# Determinant of circulant matrix

Find the determinant of the following matrix in the terms of $a_1,a_2,\cdots,a_n$ explicitly, $$\begin{bmatrix} a_1 & a_2 & a_3 & \cdots & a_n\\ a_2 & a_3 & a_4 & \cdots & a_1\\ a_3 & a_4 & a_5 & \cdots & a_2\\ \vdots & \vdots & \vdots & \ddots & \vdots\\ a_n & a_1 & a_2 & \cdots & a_{n-1}\\ \end{bmatrix}$$ When the determinant is zero?

• en.wikipedia.org/wiki/Circulant_matrix – egreg Apr 26 '14 at 14:45
• That was helpful ,thanks! – k1.M Apr 26 '14 at 14:52
• @egreg: when I read the answer (and before reading your comment...) I suddenly thought of a community wiki, why not(?) – MattAllegro Apr 26 '14 at 21:55
• – Martin Sleziak Feb 29 '16 at 13:12
• We should remark that the matrix in question is not a circulant matrix, but an anti-circulant matrix. So, its determinant is $(-1)^{n(n-1)/2}$ (or $(-1)^{\lfloor n/2\rfloor}$) times the determinant of its circulant counterpart. – user1551 Feb 29 '16 at 15:02

Call that matrix $A$ and notice that it is a permutation of a circulant matrix, $$A = CP$$ Where $P$ is a permutation matrix with ones on the anti-diagonal, and zeros in all other positions. Then

$$\det[A] = \det[CP] = \det[C]\det[P]$$ The determinant of the permutation part can be shown to depend on the size $n$. It can be written as $$\det[P] = (-1)^{\left\lfloor\frac{n}{2}\right\rfloor}$$ Now $C$ is $$\begin{bmatrix} a_{n} & a_{n-1} & a_{n-2} & \cdots & a_1\\ a_{1} & a_{n} & a_{n-1} & \cdots & a_2\\ a_{2} & a_{1} & a_n & \cdots & a_3\\ \vdots & \vdots & \vdots & \ddots & \vdots\\ a_{n-1} & a_{n-2} & a_{n-3} & \cdots & a_{n}\\ \end{bmatrix}$$ $C$ is a circulant matrix. Define the associated polynomial $$f(\omega) = a_n + \sum_{k=1}^{n-1} a_k\omega^k$$ Then using the product formula on the Wikipedia page for circulant matrices, $$\det[C] = \prod_{j=0}^{n-1}f(\omega_j),$$ where $\omega_j=e^{\frac{2\pi i j}{n}}$ and $i=\sqrt{-1}$. Then the final formula is $$\det[A] = (-1)^{\left\lfloor\frac{n}{2}\right\rfloor}\prod_{j=0}^{n-1}\left(a_n + \sum_{k=1}^{n-1} a_k\omega_j^k\right)$$

• $A$ is circular already and don't needed to use matrix $C$! – k1.M Apr 30 '14 at 11:38
• $A$ is already a circulant? I don't believe so. The circulant marix form should at least have the same number on the main diagonal. $A$ does not have this property. Am I missing something? – rajb245 Apr 30 '14 at 20:33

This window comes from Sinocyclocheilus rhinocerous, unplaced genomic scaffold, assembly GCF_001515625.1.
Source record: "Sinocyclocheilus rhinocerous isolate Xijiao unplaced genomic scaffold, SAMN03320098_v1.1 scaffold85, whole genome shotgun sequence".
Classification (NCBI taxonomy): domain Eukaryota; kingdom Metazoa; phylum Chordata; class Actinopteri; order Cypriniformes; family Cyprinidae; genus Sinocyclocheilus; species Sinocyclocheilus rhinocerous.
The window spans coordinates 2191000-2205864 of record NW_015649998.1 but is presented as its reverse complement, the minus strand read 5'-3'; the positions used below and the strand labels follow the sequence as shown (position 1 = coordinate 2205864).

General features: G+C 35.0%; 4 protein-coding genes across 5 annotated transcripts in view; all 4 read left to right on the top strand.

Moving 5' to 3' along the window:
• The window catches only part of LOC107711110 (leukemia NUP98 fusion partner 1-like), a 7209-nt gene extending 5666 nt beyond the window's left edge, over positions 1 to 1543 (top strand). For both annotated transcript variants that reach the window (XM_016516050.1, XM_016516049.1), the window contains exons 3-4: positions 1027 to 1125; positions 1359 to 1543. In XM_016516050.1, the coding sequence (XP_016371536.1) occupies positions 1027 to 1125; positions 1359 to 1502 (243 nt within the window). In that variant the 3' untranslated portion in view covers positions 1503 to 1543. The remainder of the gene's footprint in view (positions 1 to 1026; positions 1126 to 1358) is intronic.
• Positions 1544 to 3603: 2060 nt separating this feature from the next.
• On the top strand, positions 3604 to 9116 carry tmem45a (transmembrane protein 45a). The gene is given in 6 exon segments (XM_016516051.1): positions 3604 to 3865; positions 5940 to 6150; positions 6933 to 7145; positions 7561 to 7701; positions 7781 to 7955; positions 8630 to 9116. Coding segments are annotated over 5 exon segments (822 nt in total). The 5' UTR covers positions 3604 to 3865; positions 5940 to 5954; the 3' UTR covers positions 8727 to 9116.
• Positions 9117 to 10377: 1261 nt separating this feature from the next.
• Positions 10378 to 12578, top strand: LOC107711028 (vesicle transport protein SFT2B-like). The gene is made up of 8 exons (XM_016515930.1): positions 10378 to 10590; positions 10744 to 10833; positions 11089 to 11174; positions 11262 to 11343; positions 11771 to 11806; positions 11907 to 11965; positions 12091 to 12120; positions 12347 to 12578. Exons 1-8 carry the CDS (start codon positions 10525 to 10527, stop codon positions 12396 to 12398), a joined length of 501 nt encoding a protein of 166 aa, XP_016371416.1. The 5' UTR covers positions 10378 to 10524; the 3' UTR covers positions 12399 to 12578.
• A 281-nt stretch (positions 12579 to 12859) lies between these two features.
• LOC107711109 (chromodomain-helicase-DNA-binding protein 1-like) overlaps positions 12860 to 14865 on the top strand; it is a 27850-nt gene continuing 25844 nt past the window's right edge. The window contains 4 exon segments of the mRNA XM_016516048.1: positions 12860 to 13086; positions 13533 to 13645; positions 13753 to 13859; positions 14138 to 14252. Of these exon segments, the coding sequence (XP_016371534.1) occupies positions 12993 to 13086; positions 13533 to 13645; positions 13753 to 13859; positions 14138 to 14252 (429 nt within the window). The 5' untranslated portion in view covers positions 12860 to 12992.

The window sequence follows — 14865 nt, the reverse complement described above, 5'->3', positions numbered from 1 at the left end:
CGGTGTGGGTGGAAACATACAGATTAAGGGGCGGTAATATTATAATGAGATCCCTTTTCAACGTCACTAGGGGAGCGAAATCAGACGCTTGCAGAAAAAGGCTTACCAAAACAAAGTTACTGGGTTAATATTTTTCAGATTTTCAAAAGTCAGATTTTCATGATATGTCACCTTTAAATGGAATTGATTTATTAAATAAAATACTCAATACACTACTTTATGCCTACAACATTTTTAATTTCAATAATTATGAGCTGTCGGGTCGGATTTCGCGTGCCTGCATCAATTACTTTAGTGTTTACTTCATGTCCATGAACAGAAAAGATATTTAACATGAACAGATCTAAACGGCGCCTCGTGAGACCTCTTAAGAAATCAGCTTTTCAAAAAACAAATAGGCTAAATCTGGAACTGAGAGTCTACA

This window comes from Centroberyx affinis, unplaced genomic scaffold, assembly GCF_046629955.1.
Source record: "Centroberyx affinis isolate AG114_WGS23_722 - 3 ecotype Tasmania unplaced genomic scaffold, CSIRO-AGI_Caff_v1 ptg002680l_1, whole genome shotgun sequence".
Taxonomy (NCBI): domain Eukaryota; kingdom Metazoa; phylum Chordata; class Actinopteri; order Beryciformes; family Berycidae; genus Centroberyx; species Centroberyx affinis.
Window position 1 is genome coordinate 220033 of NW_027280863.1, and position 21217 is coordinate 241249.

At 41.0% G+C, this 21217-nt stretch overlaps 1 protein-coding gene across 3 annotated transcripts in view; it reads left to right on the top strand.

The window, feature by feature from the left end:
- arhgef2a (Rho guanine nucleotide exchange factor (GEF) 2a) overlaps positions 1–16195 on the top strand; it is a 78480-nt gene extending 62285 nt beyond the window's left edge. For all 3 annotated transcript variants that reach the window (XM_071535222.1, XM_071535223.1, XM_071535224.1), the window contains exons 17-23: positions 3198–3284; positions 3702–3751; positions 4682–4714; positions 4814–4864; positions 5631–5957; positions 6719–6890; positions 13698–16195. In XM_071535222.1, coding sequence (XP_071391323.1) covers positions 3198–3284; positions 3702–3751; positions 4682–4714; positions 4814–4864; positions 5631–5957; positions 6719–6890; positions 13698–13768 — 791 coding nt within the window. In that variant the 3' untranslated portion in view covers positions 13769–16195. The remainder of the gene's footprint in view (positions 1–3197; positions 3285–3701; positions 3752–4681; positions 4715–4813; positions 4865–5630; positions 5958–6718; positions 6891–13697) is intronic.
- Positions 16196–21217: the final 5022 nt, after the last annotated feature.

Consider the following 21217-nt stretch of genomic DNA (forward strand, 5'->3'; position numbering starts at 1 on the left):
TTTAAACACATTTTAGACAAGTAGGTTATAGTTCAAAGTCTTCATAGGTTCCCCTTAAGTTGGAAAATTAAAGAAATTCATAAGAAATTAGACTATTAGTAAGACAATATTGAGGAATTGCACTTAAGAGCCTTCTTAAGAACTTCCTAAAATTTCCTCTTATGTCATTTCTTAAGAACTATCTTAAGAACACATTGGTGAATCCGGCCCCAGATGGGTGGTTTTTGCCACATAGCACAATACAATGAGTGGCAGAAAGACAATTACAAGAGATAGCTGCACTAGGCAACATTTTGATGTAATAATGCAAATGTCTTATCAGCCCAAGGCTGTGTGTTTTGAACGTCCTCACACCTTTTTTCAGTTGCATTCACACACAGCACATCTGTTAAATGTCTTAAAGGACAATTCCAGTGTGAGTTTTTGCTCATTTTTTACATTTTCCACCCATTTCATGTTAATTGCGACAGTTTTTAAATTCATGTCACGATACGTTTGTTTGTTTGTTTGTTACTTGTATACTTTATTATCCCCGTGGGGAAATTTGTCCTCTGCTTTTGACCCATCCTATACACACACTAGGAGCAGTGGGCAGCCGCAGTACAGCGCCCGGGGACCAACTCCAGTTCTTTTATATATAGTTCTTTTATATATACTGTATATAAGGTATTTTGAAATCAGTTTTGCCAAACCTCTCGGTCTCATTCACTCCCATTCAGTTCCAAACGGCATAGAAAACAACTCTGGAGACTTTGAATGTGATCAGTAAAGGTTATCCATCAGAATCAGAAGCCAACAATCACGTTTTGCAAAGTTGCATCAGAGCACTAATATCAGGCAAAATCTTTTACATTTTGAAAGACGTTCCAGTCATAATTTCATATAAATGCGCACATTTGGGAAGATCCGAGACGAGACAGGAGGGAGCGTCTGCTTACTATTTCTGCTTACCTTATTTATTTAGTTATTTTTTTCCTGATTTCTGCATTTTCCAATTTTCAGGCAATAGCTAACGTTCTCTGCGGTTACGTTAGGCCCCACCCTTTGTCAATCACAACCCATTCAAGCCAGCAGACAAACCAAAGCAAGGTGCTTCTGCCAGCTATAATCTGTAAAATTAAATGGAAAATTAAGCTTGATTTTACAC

• @k1.M you might want to check out the definition on the Wikipedia page. – Vim Feb 29 '16 at 15:48
• @k1.M as an alternative perspective, you can see the circulant matrices in $M_n(\Bbb K)$ as the subalgebra generated by the special circulant matrix $$\begin{bmatrix} 0 & 1 \\ I_{n-1} & 0\end{bmatrix}.$$ – Vim Feb 29 '16 at 15:52
• Strange to see activity on this thread after so long, but I'm glad there are more eyes on the solution above. I never got any feedback from the original poster, positive or negative, other than his or her misunderstanding about the structure of circulant matrices. – rajb245 Mar 1 '16 at 2:07

To answer more accurately also for the question "When the determinant is zero?" it's sufficient to quote Wikipedia.

Let the polynomial $f(x) = a_n + a_1 x + \dots + a_{n-1} x^{n-1}$ be so called the ''associated polynomial'' of circulant matrix $C$. Matrix $C$ is defined as in the above rajb245's answer.

The rank of circulant matrix $C$ is equal to $n - d$, where $d$ is the degree of a polynomial degree of $\gcd( f(x), x^n - 1)$.

So the determinant is equal to zero when $f(x)$ and $x^n-1$ have some common divisors.

This property can be used for constructing a circulant matrix which would be at the same time singular using fact that $x^n-1$ has real root $\{1 \}$ for odd $n$ and $\{ -1, +1 \}$ real roots for even $n$.

For example let $n=4$.
Then we have general form of associated polynomial for root $-1$.

$f(x)=(x+1)(b_3+b_1x+b_2x^2)= \\ b_3+(b_1+b_3)x+(b_2+b_1)x^2+b_2x^3 = \\ a_4 + a_1 x + a_2 x^2+ a_3 x^3$

Take for example $f(x) = 6+7x+3x^2+2x^3$.

Indeed $\det{\begin{bmatrix} 6 & 2 & 3 & 7 \\ 7 & 6 & 2 & 3 \\ 3 & 7 & 6 & 2 \\ 2 & 3 & 7 & 6 \end{bmatrix}}=0$ (circulant matrix)

Also for corresponding anticirculant matrix (of the form as in the question)

$\det{\begin{bmatrix} 7 & 3 & 2 & 6 \\ 3 & 2 & 6 & 7 \\ 2 & 6 & 7 & 3 \\ 6 & 7 & 3 & 2 \end{bmatrix}}=0$.